To get a real sense of the issue at its core, we must revist a pandemic-stricken 2020, when business as usual became unusual and supply chains were either backed up or frozen entirely with no definitive end date in sight. Few industries escaped feeling the impact of the pandemic, but it seems the tech space for many reasons was among those hit the hardest. As the world faced unknown circumstances and the phrase “unprecedented times” went mainstream, analysts from all major sectors were trying to locate a directional beacon to provide some sense of optimism and certainty to their respective spaces of influence. By mid-2020 it was projected that the chip shortage would be short-lived, yet in early 2021 analysts extended their projection and said relief was in sight by Q4 and into early Q2 of 2022. The question is, did relief actually arrive in late 2021/early 2022, or did demand increase beyond the relief provided as supply chains regained their pre-pandemic flow? Since we are sitting here in the Summer of 2023 asking why we’re still experiencing a chip shortage, perhaps we have more variables to examine.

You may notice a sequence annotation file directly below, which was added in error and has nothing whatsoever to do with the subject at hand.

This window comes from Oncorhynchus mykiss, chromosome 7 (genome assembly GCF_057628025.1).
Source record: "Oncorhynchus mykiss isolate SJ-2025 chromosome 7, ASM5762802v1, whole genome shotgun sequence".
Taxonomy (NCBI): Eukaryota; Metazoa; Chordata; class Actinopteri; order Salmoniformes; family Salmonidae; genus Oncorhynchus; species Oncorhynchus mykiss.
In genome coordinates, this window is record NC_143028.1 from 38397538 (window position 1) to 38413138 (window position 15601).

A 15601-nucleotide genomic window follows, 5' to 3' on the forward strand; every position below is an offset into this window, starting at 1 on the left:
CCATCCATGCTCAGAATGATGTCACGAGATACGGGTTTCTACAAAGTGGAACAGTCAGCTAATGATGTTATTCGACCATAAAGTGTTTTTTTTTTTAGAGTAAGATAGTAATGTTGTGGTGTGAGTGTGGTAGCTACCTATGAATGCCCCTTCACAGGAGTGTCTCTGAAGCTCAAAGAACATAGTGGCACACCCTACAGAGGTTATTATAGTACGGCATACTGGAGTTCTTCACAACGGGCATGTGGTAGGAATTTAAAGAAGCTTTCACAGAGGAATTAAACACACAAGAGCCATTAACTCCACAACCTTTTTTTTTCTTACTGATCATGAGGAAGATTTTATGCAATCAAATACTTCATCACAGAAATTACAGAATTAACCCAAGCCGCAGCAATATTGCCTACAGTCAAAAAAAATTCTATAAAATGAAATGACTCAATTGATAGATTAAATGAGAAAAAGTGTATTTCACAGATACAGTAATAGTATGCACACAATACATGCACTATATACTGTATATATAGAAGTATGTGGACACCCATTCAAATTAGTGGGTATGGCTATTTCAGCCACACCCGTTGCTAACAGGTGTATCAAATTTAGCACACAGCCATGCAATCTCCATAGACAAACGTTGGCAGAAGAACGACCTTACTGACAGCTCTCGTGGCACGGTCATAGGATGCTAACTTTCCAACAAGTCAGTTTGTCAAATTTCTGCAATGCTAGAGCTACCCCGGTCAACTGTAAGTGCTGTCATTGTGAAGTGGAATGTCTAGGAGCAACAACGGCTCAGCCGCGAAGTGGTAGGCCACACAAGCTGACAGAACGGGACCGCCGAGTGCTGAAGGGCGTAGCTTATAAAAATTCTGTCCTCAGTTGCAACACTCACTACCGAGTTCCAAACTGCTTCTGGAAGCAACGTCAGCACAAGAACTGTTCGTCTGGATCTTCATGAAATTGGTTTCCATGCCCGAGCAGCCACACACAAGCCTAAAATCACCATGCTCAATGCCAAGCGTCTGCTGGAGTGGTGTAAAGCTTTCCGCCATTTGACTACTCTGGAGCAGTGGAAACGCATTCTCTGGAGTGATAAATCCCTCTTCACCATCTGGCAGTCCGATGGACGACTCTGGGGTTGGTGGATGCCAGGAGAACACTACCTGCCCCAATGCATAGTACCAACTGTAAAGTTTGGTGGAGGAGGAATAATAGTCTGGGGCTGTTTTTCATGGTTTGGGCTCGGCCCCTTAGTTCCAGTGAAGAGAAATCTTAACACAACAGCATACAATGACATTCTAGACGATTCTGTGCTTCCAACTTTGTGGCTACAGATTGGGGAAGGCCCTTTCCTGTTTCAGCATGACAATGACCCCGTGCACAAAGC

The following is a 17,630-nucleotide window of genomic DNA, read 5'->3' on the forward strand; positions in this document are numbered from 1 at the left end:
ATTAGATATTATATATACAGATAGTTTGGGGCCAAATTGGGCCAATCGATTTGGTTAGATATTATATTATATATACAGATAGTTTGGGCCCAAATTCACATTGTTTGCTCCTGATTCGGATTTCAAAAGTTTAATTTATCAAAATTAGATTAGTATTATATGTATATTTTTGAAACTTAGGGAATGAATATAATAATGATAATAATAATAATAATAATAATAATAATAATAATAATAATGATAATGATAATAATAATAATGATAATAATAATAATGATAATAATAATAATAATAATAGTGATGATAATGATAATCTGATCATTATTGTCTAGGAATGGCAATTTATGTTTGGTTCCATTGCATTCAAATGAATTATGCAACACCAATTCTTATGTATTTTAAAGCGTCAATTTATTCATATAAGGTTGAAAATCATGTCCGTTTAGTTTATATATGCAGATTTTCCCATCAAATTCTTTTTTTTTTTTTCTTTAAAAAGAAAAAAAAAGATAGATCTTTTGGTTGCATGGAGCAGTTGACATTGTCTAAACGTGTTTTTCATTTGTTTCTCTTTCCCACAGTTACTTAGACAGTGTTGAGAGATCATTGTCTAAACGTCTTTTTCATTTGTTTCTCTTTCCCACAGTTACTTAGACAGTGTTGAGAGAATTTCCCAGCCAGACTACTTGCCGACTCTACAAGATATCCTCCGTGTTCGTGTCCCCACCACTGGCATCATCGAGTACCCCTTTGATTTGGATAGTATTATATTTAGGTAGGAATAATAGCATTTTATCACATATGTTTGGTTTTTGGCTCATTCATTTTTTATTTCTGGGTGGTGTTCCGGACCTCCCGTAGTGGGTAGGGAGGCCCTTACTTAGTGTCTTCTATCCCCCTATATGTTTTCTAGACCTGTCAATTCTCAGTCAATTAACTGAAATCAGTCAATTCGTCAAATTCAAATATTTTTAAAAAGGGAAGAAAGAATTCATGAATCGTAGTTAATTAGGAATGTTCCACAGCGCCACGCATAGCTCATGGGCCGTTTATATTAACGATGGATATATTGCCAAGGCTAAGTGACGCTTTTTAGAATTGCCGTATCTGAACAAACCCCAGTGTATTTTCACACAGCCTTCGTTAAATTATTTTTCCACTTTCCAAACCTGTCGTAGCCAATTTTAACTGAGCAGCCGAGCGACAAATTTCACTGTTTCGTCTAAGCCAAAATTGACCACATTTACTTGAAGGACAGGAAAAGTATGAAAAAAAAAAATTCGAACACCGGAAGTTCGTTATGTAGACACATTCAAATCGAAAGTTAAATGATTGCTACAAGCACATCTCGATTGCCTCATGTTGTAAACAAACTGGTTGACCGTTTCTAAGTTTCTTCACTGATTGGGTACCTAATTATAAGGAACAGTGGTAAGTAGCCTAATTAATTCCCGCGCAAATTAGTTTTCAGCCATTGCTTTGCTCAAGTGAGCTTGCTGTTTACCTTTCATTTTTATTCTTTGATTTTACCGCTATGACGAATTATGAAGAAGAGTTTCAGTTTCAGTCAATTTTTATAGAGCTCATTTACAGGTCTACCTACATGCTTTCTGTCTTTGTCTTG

As an industry, we’ve been talking about the promise of AI/ML for decades. In fact, artificial intelligence dates to the 1950s when Alan Turing asked the question: why can’t machines think and use reason just as humans do to solve problems? Over the past 70+ years, artificial intelligence experienced a slow climb until the era of Big Data and leveraging analytics for business intelligence in the early to mid-2000s created narrow AI models to aid businesses in decision-making, and AI began to infiltrate the enterprise. But it wasn’t until late 2022 when more advanced general AI emerged in the generative AI space and exploded in popularity – with ChatGPT leading the way and driving AI firmly into the mainstream. Generative AI typically requires much more data and processing power than AI workloads have ever required before, hence the adoption of GPUs for these advanced applications.